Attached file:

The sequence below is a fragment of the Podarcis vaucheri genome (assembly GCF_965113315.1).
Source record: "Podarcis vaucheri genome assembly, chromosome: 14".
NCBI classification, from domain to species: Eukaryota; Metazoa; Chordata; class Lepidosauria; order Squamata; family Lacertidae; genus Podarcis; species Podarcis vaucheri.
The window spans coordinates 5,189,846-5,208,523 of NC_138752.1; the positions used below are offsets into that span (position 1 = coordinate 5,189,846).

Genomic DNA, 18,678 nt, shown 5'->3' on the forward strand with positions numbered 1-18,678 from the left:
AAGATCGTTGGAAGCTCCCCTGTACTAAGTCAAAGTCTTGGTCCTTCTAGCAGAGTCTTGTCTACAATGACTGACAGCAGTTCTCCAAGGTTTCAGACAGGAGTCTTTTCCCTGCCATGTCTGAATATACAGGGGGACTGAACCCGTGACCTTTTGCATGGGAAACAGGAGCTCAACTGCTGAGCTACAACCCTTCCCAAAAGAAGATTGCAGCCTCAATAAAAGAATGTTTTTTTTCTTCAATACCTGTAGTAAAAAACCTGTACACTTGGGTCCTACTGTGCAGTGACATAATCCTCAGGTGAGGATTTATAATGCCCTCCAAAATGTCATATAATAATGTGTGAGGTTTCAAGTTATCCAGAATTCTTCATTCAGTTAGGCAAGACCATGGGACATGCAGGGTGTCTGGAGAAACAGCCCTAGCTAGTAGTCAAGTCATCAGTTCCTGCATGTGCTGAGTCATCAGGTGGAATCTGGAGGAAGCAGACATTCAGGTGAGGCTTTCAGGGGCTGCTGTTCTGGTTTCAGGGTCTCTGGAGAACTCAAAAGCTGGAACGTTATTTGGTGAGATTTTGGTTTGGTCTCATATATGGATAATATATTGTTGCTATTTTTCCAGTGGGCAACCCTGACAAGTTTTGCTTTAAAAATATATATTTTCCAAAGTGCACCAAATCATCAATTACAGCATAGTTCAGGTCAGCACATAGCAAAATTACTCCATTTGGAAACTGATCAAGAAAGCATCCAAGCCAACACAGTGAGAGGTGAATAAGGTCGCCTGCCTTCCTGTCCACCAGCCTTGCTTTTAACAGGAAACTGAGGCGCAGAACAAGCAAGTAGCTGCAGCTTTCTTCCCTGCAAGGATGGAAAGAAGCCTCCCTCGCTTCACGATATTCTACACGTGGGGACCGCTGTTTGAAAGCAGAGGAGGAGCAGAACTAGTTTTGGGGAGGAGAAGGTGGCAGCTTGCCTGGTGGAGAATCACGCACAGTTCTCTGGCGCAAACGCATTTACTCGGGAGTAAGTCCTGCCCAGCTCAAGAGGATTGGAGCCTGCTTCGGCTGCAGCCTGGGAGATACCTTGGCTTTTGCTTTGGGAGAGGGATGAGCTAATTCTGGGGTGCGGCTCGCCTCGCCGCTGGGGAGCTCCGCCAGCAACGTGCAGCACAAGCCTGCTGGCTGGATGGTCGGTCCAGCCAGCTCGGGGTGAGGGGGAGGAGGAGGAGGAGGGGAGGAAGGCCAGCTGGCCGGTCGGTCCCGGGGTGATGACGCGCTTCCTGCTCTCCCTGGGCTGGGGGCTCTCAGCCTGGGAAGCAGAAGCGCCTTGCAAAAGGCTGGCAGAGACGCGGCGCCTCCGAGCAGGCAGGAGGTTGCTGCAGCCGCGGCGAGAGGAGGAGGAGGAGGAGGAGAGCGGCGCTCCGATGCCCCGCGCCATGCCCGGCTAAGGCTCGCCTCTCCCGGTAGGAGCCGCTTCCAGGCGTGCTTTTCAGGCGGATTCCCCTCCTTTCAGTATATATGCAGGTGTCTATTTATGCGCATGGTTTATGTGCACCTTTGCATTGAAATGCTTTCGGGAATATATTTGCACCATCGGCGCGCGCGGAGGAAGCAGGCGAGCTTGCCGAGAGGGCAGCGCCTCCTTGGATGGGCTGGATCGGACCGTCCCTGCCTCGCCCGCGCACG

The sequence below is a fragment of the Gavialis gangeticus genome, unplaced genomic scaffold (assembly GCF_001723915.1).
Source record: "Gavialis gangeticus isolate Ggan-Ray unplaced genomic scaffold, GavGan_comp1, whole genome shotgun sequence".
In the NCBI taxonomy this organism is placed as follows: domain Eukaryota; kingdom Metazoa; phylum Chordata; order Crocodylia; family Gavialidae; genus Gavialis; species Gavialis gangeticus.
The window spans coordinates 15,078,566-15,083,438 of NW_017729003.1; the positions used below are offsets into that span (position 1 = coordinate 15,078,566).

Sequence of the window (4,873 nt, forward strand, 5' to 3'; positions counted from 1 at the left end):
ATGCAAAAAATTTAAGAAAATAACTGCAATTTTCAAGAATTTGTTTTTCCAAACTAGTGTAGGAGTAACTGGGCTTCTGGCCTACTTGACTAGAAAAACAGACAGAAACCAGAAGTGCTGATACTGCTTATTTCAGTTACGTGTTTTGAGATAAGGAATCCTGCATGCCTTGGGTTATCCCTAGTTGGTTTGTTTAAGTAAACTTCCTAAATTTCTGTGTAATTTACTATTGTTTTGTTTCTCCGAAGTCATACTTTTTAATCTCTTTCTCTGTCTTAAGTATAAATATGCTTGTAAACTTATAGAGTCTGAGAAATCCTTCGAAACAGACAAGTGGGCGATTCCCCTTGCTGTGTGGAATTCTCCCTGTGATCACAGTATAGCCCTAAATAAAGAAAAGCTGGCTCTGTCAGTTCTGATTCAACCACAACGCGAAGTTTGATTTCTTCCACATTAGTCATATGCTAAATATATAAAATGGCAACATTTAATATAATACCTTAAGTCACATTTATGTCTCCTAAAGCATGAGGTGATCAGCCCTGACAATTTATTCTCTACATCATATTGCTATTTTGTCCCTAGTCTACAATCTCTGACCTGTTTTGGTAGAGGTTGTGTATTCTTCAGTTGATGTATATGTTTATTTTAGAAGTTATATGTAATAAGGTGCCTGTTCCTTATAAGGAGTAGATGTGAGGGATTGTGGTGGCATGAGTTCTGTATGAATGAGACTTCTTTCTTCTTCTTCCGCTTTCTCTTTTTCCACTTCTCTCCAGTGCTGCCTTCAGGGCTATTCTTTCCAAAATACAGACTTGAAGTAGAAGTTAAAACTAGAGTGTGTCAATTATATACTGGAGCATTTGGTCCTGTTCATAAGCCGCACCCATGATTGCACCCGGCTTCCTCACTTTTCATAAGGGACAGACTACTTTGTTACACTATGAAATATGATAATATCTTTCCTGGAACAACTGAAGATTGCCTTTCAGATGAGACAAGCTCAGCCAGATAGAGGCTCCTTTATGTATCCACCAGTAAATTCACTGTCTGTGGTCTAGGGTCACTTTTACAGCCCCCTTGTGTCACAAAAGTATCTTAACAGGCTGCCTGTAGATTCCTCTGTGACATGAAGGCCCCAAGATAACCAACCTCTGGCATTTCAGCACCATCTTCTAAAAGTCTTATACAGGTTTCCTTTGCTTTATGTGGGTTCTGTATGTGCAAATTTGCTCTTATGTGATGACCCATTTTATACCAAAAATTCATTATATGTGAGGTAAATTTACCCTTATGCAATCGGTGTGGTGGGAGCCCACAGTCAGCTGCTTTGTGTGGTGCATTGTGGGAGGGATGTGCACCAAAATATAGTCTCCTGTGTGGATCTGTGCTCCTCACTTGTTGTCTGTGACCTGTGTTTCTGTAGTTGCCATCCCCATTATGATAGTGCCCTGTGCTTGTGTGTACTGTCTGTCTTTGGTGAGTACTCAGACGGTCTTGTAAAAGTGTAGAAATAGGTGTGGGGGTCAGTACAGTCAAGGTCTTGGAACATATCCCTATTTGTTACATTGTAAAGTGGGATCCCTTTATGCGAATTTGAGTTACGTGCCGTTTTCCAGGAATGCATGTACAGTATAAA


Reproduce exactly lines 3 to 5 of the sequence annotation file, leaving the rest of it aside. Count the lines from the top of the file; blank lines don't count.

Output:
NCBI classification, from domain to species: Eukaryota; Metazoa; Chordata; class Lepidosauria; order Squamata; family Lacertidae; genus Podarcis; species Podarcis vaucheri.
The window spans coordinates 5,189,846-5,208,523 of NC_138752.1; the positions used below are offsets into that span (position 1 = coordinate 5,189,846).

Genomic DNA, 18,678 nt, shown 5'->3' on the forward strand with positions numbered 1-18,678 from the left: